National Conditions: September 21, 2022 - September 27, 2022
While Hurricane Ian is battering Florida, drought and dryness are intensifying and spreading across the Plains into the Midwest and South. Meanwhile, the Northeast saw some improvements this week.
As of September 27, 2022, 42.65% of the U.S. and 50.88% of the lower 48 states are in drought.
This Week's Drought Summary...
Two upper-level weather systems danced across the contiguous U.S. (CONUS) during this U.S. Drought Monitor (USDM) week (September 21-27). One partner of the pair was an upper-level low pressure trough which twirled from the West Coast to the northern Plains then migrated to the Northeast. The other partner was a high pressure ridge. As they did a kind of do-si-do, the ridge swung from the southern Plains to the western CONUS. Other players danced at the periphery – Hurricane Fiona moved across the Canadian Maritime Provinces, spreading rain over New England at the beginning of the week, while Hurricane Ian brought rain and wind to southern Florida as it bore down on the state just as the week ended. The high pressure ridge brought hot temperatures to the southern states at first, then to the West later in the period. The trough generated a storm track across the northern states, then sent a large cold front into the Southeast as the period ended. Monsoon showers joined in over the Southwest in these waning days of summer. The end result was a weekly precipitation pattern that was wetter than normal over parts of the West, southern Plains, Great Lakes, Northeast, and southern Florida. The rain missed large parts of the West, which received little to no precipitation, and much of the Plains, Mississippi to Ohio Valleys, and Southeast to Mid-Atlantic states were drier than normal as well. Temperatures for the week averaged warmer than normal over the southern Plains to Lower Mississippi Valley and across parts of the Southwest and Northwest. The week ended up cooler than normal from the northern Plains to Northeast and into parts of the Southeast. The hot temperatures and continued dry conditions, especially in the South, further dried soils. According to the U.S. Department of Agriculture (USDA), national topsoil moisture rated very short to short (dry or very dry) reached 54%, a high for the year to date and very close to the recent maximum of 56% achieved on October 18, 2020. This is the third year in a row that a peak greater than 50% has occurred. Drought and abnormal dryness contracted where it rained in the Southwest, Northeast, and southern Florida. Drought and abnormal dryness expanded where it didn’t rain, including the Northwest, Great Plains to Mississippi Valley, and Mid-Atlantic states.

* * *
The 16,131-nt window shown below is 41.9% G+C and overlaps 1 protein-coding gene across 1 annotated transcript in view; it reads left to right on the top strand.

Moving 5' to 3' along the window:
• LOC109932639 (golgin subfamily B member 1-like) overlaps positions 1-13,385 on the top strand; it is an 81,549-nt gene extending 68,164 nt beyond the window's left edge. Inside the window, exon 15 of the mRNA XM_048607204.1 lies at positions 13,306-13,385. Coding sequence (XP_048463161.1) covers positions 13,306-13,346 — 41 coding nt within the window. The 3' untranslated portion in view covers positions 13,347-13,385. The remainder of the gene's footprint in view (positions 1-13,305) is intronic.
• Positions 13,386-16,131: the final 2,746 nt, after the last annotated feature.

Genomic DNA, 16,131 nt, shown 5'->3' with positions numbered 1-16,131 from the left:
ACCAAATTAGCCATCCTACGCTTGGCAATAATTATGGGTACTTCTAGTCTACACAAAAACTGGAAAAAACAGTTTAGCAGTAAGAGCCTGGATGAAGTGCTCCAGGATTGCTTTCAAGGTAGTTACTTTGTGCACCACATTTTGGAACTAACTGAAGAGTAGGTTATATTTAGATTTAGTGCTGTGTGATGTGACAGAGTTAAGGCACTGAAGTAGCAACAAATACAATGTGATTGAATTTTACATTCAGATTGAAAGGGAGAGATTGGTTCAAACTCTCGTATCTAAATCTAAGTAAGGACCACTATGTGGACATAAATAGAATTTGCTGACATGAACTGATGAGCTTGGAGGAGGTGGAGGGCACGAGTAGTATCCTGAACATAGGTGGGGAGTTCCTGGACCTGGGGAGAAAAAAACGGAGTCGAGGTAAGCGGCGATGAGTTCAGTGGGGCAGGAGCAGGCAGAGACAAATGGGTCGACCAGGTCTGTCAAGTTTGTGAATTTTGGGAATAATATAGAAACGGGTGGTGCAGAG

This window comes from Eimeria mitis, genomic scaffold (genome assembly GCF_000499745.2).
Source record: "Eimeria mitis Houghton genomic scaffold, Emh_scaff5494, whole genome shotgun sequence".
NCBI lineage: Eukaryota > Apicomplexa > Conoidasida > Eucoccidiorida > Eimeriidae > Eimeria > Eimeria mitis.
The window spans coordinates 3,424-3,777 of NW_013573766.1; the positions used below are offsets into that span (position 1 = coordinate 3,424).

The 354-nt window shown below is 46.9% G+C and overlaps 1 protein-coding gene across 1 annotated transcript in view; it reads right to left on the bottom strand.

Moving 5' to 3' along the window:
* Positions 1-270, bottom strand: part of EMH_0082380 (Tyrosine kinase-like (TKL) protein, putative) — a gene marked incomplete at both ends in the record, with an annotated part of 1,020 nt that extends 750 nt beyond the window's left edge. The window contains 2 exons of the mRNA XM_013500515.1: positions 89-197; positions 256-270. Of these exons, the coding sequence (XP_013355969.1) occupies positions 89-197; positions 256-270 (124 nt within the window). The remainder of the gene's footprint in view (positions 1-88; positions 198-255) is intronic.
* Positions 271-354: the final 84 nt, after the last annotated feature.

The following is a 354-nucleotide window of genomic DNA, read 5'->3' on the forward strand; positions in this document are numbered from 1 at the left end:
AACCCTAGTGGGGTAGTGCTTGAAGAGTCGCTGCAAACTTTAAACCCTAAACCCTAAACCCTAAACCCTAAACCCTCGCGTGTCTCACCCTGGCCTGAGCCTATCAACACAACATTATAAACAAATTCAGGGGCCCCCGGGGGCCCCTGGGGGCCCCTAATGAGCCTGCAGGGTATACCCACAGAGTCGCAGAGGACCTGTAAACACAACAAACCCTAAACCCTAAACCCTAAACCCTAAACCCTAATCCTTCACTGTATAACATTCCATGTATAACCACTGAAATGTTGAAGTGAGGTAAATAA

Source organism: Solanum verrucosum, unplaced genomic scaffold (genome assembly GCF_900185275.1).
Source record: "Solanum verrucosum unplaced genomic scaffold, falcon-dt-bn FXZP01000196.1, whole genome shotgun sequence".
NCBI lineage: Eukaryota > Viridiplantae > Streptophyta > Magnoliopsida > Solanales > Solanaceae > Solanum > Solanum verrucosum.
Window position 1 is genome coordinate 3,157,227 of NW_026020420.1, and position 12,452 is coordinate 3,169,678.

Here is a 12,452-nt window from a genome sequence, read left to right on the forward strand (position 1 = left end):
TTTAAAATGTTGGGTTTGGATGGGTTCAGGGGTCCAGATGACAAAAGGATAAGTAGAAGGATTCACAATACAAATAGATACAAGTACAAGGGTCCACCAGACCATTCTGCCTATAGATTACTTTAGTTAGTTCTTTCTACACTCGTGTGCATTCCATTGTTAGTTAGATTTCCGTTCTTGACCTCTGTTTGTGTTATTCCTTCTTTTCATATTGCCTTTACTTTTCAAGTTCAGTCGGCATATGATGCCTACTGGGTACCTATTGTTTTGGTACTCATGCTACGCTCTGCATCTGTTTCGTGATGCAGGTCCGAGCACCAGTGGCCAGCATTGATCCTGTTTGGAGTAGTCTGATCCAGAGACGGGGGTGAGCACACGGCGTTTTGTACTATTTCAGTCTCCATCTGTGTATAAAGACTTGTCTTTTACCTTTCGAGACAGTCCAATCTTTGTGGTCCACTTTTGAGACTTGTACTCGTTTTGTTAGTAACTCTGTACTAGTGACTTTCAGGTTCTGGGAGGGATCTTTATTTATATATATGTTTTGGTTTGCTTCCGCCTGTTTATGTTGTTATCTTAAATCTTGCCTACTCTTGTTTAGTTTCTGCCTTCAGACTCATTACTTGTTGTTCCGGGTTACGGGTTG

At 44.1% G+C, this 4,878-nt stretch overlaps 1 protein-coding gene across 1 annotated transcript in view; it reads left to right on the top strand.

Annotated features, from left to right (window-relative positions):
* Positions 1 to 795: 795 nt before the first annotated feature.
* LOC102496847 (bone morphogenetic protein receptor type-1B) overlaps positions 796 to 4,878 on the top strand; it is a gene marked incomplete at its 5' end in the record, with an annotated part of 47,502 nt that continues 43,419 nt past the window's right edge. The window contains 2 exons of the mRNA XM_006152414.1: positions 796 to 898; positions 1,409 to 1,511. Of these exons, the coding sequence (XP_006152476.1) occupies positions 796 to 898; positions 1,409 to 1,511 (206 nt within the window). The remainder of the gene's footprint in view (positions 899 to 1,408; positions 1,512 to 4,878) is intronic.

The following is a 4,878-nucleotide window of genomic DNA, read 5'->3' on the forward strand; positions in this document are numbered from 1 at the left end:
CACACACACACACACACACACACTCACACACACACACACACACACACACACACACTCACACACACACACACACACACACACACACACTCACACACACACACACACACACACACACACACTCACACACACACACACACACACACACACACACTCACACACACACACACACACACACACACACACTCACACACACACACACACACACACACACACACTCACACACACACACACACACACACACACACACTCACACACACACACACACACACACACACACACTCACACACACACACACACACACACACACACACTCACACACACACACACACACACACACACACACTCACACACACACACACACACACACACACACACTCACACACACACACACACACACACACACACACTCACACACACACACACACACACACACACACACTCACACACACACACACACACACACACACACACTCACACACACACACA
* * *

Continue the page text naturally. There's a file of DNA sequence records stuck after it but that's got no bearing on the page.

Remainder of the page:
During the two days after the Tuesday morning cutoff time for the USDM, Hurricane Ian made landfall across Florida and an upper-level trough moved across the Northeast, with these systems bringing rain to these areas, while another Pacific trough moved into the Pacific Northwest. Dry high pressure dominated most of the rest of the CONUS. For the period September 29-October 4, the Pacific trough will move across the Pacific Northwest and northern to central Rockies, giving these regions 0.5-1.5 inches of rain with locally up to 2 inches. The remnants of Ian will be drawn over the Southeast, spreading a large area of 1-5 inches of rain across the Southeast to Mid-Atlantic states, with locally over 10 inches in parts of Florida. Ian’s rain will stretch into the eastern Tennessee Valley and southern New England, where up to an inch of rain is expected. Little to no precipitation is forecast for the rest of the CONUS where high pressure ridging will dominate. Temperatures are predicted to be warmer than normal in the West to Great Plains and cooler than normal in the Southeast to Mid-Atlantic states.
For the period October 4-12, odds favor above-normal precipitation across most of Alaska and in the Four Corners states, with below-normal precipitation over the Alaska panhandle, northern portions of the West, and much of the Plains to East Coast. The West and Alaska panhandle are expected to get wetter as the period progresses. Odds favor warmer-than-normal temperatures for most of Alaska and most of the CONUS, except the period may begin cooler than normal along the East Coast.